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EIGHT QUESTIONS TO ANSWER ABOUT YOUR PROJECT BEFORE YOU HIRE A COPYWRITER 1. Have I worked with a copywriter (or similar creative professional such as a graphic designer) before? How did it go? What do I want to do differently this time around? 2. Am I willing to work together with a professional and relinquish some creative control? Am I ready to trust a professional to communicate my message? 3. Where does my product or service fit in the marketplace? (In other words: Do I understand the business I’m in well enough to be engaging a writer?) 4. Who is the target audience for the material?

(Hint: It is not “adults from 20-80 years old that live anywhere.”) 5. What is my unique selling proposition (USP)? (Hint: Why me and why now?) 6. What are the features and benefits of the product or service I’m promoting? (Hint: A feature is a characteristic of the product. A benefit is what the customer will gain by using the product.) 7. How does the copy fit into the overall marketing plan? Will the copy need to be repurposed for other marketing materials? 8. What are the goals for the copy? How will I know when I’ve achieved them?

BONUS: FIVE TIPS FOR WRITING YOUR OWN COMPELLING CONTENT /// Get crystal clear on your USP Yeah, I know that I mentioned this one in the questions above too. It’s that important. Without it, your copy is simply not going to get results. Invest

time before you start writing to uncover why people should buy your product in the crowded marketplace. A key part of your USP is tapping into your target audience’s psyche. What keeps them awake at night? What are they yearning for? What would make their lives easier? What would make their lives more joyful and meaningful?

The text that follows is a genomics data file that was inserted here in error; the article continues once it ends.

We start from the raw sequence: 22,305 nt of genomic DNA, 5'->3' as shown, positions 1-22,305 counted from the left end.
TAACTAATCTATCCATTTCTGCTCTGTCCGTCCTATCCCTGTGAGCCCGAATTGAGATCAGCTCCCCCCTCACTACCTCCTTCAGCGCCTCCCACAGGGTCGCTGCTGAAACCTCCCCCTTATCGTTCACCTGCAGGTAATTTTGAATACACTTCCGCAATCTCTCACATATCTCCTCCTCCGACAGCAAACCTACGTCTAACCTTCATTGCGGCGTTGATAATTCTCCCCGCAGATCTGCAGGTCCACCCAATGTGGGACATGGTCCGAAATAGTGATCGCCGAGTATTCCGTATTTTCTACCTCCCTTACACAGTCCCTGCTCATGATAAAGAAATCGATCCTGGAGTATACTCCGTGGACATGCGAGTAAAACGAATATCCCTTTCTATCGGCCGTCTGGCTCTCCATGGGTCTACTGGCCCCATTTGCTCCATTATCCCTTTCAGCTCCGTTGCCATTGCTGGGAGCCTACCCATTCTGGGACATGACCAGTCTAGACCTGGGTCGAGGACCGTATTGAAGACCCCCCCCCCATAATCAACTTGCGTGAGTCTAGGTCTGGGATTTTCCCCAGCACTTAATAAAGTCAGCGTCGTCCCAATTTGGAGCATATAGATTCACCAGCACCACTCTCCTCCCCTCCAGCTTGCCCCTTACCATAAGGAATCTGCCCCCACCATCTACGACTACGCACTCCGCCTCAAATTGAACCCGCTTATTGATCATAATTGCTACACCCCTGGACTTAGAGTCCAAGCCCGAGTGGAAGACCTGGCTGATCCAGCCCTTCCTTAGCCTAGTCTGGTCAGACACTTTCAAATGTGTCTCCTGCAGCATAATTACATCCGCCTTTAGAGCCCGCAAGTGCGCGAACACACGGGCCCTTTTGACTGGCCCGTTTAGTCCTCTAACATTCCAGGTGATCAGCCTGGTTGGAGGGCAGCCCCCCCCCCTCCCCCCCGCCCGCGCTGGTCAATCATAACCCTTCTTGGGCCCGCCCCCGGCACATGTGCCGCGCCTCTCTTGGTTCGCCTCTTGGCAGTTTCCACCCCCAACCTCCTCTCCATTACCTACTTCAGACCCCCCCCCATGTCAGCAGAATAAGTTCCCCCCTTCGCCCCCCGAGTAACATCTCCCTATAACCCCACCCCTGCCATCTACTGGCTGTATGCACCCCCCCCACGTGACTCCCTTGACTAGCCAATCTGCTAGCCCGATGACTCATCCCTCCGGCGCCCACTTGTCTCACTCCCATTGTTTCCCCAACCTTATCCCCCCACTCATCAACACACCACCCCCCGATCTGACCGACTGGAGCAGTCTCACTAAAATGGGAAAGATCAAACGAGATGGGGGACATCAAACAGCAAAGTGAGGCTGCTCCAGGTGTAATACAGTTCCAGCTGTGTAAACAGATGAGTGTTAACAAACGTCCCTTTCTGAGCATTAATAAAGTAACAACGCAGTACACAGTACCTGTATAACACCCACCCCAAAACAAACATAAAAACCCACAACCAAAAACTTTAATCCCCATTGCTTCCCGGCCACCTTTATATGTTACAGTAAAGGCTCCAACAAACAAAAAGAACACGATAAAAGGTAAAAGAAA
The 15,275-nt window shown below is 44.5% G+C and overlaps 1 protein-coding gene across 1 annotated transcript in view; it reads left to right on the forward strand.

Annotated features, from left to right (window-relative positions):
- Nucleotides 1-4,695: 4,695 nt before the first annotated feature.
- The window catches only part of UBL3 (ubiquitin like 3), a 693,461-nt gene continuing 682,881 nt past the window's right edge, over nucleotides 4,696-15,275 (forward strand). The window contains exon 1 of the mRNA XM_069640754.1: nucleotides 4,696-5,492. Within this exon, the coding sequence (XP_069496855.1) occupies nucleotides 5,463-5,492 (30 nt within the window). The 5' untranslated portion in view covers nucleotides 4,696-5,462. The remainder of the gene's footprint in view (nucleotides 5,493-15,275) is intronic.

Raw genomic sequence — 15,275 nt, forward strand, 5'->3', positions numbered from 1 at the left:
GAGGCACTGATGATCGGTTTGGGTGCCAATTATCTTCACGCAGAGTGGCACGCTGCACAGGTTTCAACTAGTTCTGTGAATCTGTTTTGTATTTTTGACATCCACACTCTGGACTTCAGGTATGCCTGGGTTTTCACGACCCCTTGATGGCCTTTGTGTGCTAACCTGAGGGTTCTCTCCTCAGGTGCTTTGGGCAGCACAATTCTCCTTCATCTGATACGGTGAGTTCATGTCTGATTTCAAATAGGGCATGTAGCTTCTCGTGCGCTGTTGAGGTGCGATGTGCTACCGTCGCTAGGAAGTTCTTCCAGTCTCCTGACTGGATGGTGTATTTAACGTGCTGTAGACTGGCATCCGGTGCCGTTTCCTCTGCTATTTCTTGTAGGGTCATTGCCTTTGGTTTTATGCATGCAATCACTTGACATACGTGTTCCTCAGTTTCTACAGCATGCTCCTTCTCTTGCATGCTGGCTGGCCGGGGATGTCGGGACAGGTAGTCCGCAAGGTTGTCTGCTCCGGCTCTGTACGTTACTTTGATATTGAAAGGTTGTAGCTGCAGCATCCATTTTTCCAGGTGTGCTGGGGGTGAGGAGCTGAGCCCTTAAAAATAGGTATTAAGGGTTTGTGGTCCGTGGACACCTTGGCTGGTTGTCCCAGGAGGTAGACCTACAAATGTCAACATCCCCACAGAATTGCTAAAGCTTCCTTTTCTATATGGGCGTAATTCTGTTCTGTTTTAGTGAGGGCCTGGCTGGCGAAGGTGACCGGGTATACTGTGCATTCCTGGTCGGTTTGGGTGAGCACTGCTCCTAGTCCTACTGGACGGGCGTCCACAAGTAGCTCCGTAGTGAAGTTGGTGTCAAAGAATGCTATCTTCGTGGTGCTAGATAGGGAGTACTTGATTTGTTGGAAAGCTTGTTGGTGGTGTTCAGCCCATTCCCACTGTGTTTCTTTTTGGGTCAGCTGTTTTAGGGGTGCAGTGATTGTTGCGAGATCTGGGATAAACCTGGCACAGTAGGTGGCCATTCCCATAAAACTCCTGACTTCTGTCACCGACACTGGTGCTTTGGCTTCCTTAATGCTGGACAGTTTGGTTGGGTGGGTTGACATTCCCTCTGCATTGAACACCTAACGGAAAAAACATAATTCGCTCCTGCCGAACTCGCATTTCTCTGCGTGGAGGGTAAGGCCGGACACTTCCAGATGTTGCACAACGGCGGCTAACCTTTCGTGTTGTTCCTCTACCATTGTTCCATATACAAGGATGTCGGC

/// Unsubscribe from blogs and newsletters Chances are that you subscribe to industry leaders’ blogs and newsletters. I’m not suggesting you eliminate this important market research from your business strategy. I am suggesting that unsubscribing is an important first step toward writing in your own language, tone, and brand without your competitor’s lexicon swimming around in your brain. This can be a temporary exercise. Try a blog and newsletter reading fast for at least a week before starting to work on your own marketing copy. /// Create a word bank for your brand Start by making a list of at least 20 words that come to mind when someone asks you to describe your business and your product or service results. Revisit the list a couple days later, and narrow it down to the ten most powerful and compelling words. Use these liberally throughout your marketing materials to strengthen your brand.

/// Write for an audience of one Picture your ideal client and speak directly to him/her. You likely have that one client who achieved impressive results as a result of your services (and was a dream to work with). Chances are pretty high that none of your competitors has the same favorite client. Close your eyes and picture that client. Now open them, and for whatever marketing collateral you happen to be working on, pretend you’re writing directly to him/her. Pretend that you’re creating content for his/her eyes only. /// Track results Once you’ve written your content, publish it. Then, track the results. (In copywriter language, we call this the conversion rate.) Did the copy do what you wanted it to do? Are you getting the sign-ups, the sales, the open rates, or the click-throughs? If not, rework the copy. Delete the first paragraph. Make it shorter. Move the purchase buttons. Add photos. Add video. Change fonts. Make sure you’re communicating the benefits.

Ana Ottman Los Angeles, California | October 2013

8 questions to answer about your project before you hire a copywriter.  
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